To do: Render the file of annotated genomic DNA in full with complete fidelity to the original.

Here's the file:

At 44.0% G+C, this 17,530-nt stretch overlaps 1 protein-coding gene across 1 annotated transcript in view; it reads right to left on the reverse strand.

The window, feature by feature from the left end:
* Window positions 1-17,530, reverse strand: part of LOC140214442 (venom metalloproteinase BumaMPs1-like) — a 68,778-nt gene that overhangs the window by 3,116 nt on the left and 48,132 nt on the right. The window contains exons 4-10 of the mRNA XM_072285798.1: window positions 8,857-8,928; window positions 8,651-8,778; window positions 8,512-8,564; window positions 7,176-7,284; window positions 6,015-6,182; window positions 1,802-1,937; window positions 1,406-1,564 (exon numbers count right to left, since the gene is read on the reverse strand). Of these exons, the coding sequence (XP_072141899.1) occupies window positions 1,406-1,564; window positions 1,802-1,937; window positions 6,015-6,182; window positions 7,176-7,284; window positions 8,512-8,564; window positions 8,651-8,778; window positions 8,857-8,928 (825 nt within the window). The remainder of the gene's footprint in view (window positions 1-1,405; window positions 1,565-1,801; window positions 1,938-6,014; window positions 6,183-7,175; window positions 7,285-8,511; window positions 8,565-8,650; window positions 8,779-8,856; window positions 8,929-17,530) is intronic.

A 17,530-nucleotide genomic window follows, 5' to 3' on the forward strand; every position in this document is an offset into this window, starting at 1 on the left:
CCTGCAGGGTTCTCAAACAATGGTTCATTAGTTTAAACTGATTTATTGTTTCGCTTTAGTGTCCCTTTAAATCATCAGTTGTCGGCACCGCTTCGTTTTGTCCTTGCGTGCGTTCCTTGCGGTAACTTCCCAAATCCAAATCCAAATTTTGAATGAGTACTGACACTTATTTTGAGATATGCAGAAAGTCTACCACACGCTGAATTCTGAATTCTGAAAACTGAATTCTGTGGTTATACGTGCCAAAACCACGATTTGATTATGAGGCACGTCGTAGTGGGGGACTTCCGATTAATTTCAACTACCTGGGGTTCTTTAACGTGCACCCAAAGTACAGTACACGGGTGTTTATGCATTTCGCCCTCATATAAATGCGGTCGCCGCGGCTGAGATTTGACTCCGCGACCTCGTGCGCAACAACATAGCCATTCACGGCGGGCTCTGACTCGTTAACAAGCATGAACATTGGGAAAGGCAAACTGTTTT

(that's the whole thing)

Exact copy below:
At 44.0% G+C, this 17,530-nt stretch overlaps 1 protein-coding gene across 1 annotated transcript in view; it reads right to left on the reverse strand.

The window, feature by feature from the left end:
* Window positions 1-17,530, reverse strand: part of LOC140214442 (venom metalloproteinase BumaMPs1-like) — a 68,778-nt gene that overhangs the window by 3,116 nt on the left and 48,132 nt on the right. The window contains exons 4-10 of the mRNA XM_072285798.1: window positions 8,857-8,928; window positions 8,651-8,778; window positions 8,512-8,564; window positions 7,176-7,284; window positions 6,015-6,182; window positions 1,802-1,937; window positions 1,406-1,564 (exon numbers count right to left, since the gene is read on the reverse strand). Of these exons, the coding sequence (XP_072141899.1) occupies window positions 1,406-1,564; window positions 1,802-1,937; window positions 6,015-6,182; window positions 7,176-7,284; window positions 8,512-8,564; window positions 8,651-8,778; window positions 8,857-8,928 (825 nt within the window). The remainder of the gene's footprint in view (window positions 1-1,405; window positions 1,565-1,801; window positions 1,938-6,014; window positions 6,183-7,175; window positions 7,285-8,511; window positions 8,565-8,650; window positions 8,779-8,856; window positions 8,929-17,530) is intronic.

A 17,530-nucleotide genomic window follows, 5' to 3' on the forward strand; every position in this document is an offset into this window, starting at 1 on the left:
CCTGCAGGGTTCTCAAACAATGGTTCATTAGTTTAAACTGATTTATTGTTTCGCTTTAGTGTCCCTTTAAATCATCAGTTGTCGGCACCGCTTCGTTTTGTCCTTGCGTGCGTTCCTTGCGGTAACTTCCCAAATCCAAATCCAAATTTTGAATGAGTACTGACACTTATTTTGAGATATGCAGAAAGTCTACCACACGCTGAATTCTGAATTCTGAAAACTGAATTCTGTGGTTATACGTGCCAAAACCACGATTTGATTATGAGGCACGTCGTAGTGGGGGACTTCCGATTAATTTCAACTACCTGGGGTTCTTTAACGTGCACCCAAAGTACAGTACACGGGTGTTTATGCATTTCGCCCTCATATAAATGCGGTCGCCGCGGCTGAGATTTGACTCCGCGACCTCGTGCGCAACAACATAGCCATTCACGGCGGGCTCTGACTCGTTAACAAGCATGAACATTGGGAAAGGCAAACTGTTTT